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Bariatric surgery is an option if you have severe obesity and have not been able to lose enough weight to improve your health using other methods or have serious obesity-related health problems. The surgery makes the stomach smaller and sometimes changes the small intestine.
In the United States, surgeons use three types of bariatric operations most often: gastric band, gastric bypass, and gastric sleeve. Surgeons use a fourth operation, duodenal switch, less often. Each type of surgery has advantages and disadvantages.
Bariatric surgery can improve many health problems related to obesity, such as type 2 diabetes, high blood pressure, unhealthy cholesterol levels, and sleep apnea. Surgery also may lead to improved physical function and mood, and better quality of life.
Bariatric surgery may cause side effects right after surgery or later. Side effects may include infection, diarrhea, nutritional shortages, gallstones, and hernias.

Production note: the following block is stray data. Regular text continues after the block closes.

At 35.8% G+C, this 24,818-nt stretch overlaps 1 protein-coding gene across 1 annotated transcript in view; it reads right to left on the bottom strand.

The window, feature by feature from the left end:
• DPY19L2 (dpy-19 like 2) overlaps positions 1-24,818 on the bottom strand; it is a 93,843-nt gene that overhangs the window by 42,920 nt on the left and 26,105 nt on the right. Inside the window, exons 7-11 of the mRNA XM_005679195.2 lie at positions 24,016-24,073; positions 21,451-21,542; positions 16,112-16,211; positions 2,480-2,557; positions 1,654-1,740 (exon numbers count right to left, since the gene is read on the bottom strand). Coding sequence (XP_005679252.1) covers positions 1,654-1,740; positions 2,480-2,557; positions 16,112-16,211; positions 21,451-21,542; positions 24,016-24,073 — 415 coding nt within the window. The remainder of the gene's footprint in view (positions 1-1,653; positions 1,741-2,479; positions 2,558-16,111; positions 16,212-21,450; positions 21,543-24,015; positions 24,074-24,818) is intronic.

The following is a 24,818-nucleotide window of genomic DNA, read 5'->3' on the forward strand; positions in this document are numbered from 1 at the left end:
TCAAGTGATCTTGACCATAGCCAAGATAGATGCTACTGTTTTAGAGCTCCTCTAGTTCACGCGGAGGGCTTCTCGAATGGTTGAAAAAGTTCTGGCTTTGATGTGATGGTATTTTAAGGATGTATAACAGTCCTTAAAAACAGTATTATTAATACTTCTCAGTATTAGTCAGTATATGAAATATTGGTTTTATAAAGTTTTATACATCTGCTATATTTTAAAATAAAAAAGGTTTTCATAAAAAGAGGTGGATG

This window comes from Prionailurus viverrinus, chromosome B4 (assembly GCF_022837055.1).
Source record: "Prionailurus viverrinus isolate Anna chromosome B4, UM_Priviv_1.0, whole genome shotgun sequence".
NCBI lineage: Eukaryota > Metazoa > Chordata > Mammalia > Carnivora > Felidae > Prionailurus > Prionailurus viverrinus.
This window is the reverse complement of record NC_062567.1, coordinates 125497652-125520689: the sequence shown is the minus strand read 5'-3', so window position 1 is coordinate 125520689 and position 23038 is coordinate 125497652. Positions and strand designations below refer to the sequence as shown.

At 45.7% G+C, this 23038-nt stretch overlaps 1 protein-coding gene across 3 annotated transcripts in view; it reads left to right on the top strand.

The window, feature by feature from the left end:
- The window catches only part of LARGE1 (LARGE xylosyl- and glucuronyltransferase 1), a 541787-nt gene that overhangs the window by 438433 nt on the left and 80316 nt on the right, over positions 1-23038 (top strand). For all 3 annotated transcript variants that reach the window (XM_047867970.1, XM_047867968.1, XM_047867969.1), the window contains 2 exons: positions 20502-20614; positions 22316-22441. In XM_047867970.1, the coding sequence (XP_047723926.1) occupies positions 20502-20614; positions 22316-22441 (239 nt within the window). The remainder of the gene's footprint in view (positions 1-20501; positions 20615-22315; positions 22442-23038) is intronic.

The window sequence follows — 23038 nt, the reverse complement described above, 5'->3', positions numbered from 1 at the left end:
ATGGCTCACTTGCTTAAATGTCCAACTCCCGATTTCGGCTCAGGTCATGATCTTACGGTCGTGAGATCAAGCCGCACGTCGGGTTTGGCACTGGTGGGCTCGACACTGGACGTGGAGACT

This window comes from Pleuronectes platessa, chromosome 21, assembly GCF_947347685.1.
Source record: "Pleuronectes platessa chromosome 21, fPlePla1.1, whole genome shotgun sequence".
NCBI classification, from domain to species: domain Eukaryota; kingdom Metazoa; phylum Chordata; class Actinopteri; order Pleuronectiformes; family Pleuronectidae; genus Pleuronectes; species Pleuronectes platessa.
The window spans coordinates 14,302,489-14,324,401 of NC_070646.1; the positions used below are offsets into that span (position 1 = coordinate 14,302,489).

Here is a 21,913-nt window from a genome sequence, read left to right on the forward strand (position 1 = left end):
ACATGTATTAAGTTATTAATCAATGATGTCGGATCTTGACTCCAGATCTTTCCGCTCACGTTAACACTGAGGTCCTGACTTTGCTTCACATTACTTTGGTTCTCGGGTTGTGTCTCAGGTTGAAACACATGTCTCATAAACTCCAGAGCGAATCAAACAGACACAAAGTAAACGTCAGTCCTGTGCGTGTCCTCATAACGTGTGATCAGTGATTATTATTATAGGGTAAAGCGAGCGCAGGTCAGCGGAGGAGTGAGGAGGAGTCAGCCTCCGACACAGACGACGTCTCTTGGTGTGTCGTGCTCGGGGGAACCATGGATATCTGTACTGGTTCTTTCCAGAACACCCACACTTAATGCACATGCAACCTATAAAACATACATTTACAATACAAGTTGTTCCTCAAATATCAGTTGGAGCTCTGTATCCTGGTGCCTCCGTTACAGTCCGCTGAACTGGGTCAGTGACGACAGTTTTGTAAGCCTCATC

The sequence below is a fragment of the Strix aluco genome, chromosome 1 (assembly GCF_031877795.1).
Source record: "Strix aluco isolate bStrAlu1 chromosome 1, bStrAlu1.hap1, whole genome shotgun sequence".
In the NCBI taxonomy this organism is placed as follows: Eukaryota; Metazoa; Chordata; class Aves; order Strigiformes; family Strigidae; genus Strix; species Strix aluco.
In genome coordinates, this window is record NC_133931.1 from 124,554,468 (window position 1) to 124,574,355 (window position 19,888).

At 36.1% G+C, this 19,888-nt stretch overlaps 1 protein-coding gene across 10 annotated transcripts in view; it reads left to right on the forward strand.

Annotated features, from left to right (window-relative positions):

Bariatric surgery may be an option for adults and teens who have severe obesity and obesity-related health problems such as type 2 diabetes, sleep apnea, high blood pressure, or heart disease.
The National Institute of Diabetes and Digestive and Kidney Diseases (NIDDK) and other components of the National Institutes of Health (NIH) conduct and support basic and clinical research into many disorders.
Related Conditions & Diseases
The digestive system is made up of the gastrointestinal (GI) tract-also called the digestive tract-and the liver, pancreas, and the gallbladder. The GI tract is a series of hollow organs joined in a long, twisting tube from the mouth to the anus.
This content is provided as a service of the National Institute of Diabetes and Digestive and Kidney Diseases
(NIDDK), part of the National Institutes of Health. The NIDDK translates and disseminates research findings to increase knowledge and understanding about health and disease among patients, health professionals, and the public. Content produced by the NIDDK is carefully reviewed by NIDDK scientists and other experts.
The NIDDK would like to thank:
Anita Courcoulas, M.D., M.P.H, University of Pittsburgh School of Medicine; Walter J. Pories, M.D., F.A.C.S., Brody School of Medicine, East Carolina University